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Omitting Chile Peppers In A Recipe

MarianneB88 Apr 9, 2014 05:01 PM

I used to love spicy food in fact I used to be able to eat whole pickled jalapeños with no problems. That was then this is now. I don't seem to be able to tolerate spicy foods anymore. They upset my stomach really bad. I love Mexican food and am wondering if I can make the recipes and just leave the chile peppers out of it? Or is there a non spicy substitute for the chile peppers? Thanks for any help you all can give me!

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  1. t
    Tokyoite RE: MarianneB88 Apr 9, 2014 05:14 PM

    I usually just toss in some diced bell peppers for salsa and things for people who can't tolerated spicy food and it is an alright substitute.
    I think more problematic things are if you require dried or smoked peppers, which may be a harder work around. I have used smoked paprika before, but the taste isn't the same...
    Otherwise, I don't see any reason why leaving them out would be a major problem :)

    1. t
      tastesgoodwhatisit RE: MarianneB88 Apr 9, 2014 05:23 PM

      I think it depends a lot on the flavour of the dish. Are the chiles adding heat only, or are they an integral part of the dish.

      For salsas, you can just leave them out. I make pico de galla as a salad without hot chilis, for example.

      You can substitute green or red bell pepper in some recipes to match the texture - the taste will change somewhat. Paprika can substitute for chile powder. You can make your own taco seasoning or chili powder with paprika as a substitute for example. Try a drop of two of liquid smoke and some tomato paste in recipes that call for adobe sauce.

      I'm not sure what type of Mexican food you're eating. When you get to dishes that heavily involve various dried/smoked peppers, it's harder to substitute.

      4 Replies
      1. re: tastesgoodwhatisit
        Springhaze2 RE: tastesgoodwhatisit Apr 9, 2014 05:54 PM

        FYI...paprika is basically the same thing as chili powder, just created with a more mild pepper.

        1. re: Springhaze2
          chefj RE: Springhaze2 Apr 10, 2014 01:48 PM

          The problem being solved for the OP is the heat of the chilis.

          1. re: chefj
            Springhaze2 RE: chefj Apr 10, 2014 02:14 PM

            I know that chefj. Some people with particularly sensitive palates, find sweet paprika to be hot/spicy. I like hot foods so am not one of those people, but my mother thinks the regular Szeged brand sweet paprika is spicy.

            1. re: Springhaze2
              chefj RE: Springhaze2 Apr 10, 2014 04:16 PM

              Wow that has got to be rare.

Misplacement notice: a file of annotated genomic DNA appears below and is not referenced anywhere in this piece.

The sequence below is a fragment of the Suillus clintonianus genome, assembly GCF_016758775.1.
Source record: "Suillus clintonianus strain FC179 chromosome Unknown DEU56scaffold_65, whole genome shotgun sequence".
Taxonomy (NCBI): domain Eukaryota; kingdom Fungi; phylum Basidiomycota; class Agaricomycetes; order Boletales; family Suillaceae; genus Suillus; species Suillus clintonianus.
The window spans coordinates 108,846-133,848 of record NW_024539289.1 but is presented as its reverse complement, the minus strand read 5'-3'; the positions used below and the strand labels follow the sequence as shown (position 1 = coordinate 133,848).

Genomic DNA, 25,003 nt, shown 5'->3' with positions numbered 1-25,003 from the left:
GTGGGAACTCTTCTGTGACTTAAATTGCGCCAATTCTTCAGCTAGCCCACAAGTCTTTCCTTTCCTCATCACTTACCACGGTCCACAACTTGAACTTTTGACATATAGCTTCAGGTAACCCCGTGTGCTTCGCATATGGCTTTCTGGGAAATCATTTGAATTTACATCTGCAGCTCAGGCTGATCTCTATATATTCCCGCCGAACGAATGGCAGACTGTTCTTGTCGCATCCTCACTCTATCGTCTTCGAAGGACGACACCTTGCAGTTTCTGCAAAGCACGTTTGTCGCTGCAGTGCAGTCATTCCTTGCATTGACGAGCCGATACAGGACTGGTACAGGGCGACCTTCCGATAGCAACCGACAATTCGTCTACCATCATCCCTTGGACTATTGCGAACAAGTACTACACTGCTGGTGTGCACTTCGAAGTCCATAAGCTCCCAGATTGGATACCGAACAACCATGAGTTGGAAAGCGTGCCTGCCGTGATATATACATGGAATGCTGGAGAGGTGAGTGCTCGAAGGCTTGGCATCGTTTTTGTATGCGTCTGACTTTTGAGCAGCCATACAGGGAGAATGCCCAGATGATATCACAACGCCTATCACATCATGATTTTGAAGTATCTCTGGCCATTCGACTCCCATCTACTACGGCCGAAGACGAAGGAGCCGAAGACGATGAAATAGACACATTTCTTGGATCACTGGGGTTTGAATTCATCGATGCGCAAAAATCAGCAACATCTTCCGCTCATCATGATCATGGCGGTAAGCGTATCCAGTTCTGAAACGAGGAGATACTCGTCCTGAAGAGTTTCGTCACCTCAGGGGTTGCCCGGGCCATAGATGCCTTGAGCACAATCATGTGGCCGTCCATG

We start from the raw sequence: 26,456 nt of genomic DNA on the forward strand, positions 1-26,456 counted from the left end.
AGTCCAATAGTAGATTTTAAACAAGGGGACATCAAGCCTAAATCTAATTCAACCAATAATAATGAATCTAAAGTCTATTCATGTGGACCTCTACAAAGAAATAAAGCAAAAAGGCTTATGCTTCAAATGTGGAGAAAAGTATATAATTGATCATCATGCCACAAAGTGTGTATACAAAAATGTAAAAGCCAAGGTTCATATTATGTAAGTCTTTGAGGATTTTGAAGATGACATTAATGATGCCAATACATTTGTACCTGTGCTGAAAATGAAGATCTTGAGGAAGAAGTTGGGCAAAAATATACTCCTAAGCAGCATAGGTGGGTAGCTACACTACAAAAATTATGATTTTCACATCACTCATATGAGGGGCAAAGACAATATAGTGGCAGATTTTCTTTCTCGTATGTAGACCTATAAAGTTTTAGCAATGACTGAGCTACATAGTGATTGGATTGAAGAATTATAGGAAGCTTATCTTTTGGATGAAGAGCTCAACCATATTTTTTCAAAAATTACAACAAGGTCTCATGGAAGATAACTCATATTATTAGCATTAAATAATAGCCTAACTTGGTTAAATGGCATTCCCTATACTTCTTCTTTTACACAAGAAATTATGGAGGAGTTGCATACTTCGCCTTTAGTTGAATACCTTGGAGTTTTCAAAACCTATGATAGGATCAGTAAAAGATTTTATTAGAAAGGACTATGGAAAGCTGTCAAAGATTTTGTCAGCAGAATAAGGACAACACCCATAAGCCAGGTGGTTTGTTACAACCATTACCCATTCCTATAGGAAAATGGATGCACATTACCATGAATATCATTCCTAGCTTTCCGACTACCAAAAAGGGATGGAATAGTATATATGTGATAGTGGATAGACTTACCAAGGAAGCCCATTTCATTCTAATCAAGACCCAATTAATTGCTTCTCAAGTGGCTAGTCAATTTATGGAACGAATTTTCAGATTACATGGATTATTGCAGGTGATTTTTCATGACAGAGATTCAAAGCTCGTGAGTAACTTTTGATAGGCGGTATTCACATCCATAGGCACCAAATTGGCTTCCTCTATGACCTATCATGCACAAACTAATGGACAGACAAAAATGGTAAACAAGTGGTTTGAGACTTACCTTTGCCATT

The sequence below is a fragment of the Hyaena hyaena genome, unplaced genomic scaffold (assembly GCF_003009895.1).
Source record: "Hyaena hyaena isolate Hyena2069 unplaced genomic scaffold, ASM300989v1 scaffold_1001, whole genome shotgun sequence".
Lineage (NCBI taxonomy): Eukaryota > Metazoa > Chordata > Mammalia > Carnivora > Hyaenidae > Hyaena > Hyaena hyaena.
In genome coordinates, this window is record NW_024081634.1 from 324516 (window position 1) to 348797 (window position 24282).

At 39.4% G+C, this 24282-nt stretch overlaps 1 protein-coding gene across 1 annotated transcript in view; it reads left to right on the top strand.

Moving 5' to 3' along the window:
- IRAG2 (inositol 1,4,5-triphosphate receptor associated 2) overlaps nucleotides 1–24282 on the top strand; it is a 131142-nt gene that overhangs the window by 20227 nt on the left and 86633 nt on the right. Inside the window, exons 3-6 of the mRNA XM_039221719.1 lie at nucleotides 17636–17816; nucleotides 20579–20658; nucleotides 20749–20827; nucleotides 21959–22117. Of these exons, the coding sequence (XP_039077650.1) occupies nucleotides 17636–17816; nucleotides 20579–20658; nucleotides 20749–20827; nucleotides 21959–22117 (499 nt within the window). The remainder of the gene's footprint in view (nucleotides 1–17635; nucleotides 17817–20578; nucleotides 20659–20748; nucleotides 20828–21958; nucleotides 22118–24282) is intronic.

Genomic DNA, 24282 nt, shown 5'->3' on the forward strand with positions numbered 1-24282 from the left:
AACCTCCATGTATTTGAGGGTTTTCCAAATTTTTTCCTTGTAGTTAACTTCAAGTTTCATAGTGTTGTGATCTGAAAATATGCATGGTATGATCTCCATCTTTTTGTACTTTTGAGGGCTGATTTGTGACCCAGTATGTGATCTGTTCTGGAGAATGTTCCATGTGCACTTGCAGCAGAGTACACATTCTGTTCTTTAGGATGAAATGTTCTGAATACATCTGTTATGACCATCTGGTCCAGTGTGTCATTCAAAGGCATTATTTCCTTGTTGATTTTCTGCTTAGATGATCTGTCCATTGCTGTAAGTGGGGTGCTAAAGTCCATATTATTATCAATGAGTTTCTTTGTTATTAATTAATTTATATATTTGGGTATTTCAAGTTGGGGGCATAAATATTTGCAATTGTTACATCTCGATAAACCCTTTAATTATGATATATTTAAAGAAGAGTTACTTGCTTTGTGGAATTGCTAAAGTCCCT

2. Ttrockwood RE: MarianneB88 Apr 9, 2014 07:19 PM

        I can't handle spicey either- i agree with others on bell peppers, most salsas are fine without the added head but may need a little more acid or salt to have the same strong impact flavorwise.
        Smoked paprika, cumin, cilantro, and fresh lime juice all have a "mexican" flavor without the pain.

        1. t
          tardigrade RE: MarianneB88 Apr 9, 2014 09:58 PM

          There are non-spicy peppers other than bells that, IMHO, have a better taste. Look for pimentos or Italian long peppers. There are also milder chiles like poblanos and Anaheims (names vary depending on location). I find the dried varieties less picante than the green ones.

          Burpee's offers a pepper hybrid that they claim has the fruitiness of a habanero without the heat. They never set fruit for me so I can't attest to this. I once grew a variety called "Fooled You" that claimed to be a jalepeno with the heat, but it turned out to be just insipid.

          1 Reply
          1. re: tardigrade
            TVHilton RE: tardigrade Apr 10, 2014 09:48 AM

            Second this recommendation. Anaheims have more of the chile flavor than bell peppers, with virtually no heat. Poblanos have a little more heat than Anaheims, but should still be fine (they're the standard chile for chiles rellenos).

          2. BobB RE: MarianneB88 Apr 10, 2014 09:43 AM

            I would use mild peppers (not bell peppers - too thick-fleshed) and for dishes that call for the smokiness of chipotles, add some smoked paprika.

            1 Reply
            1. re: BobB
              Veggo RE: BobB Apr 10, 2014 09:47 AM

              I agree about the mild peppers - Anaheim or cubanelle, maybe poblanos.

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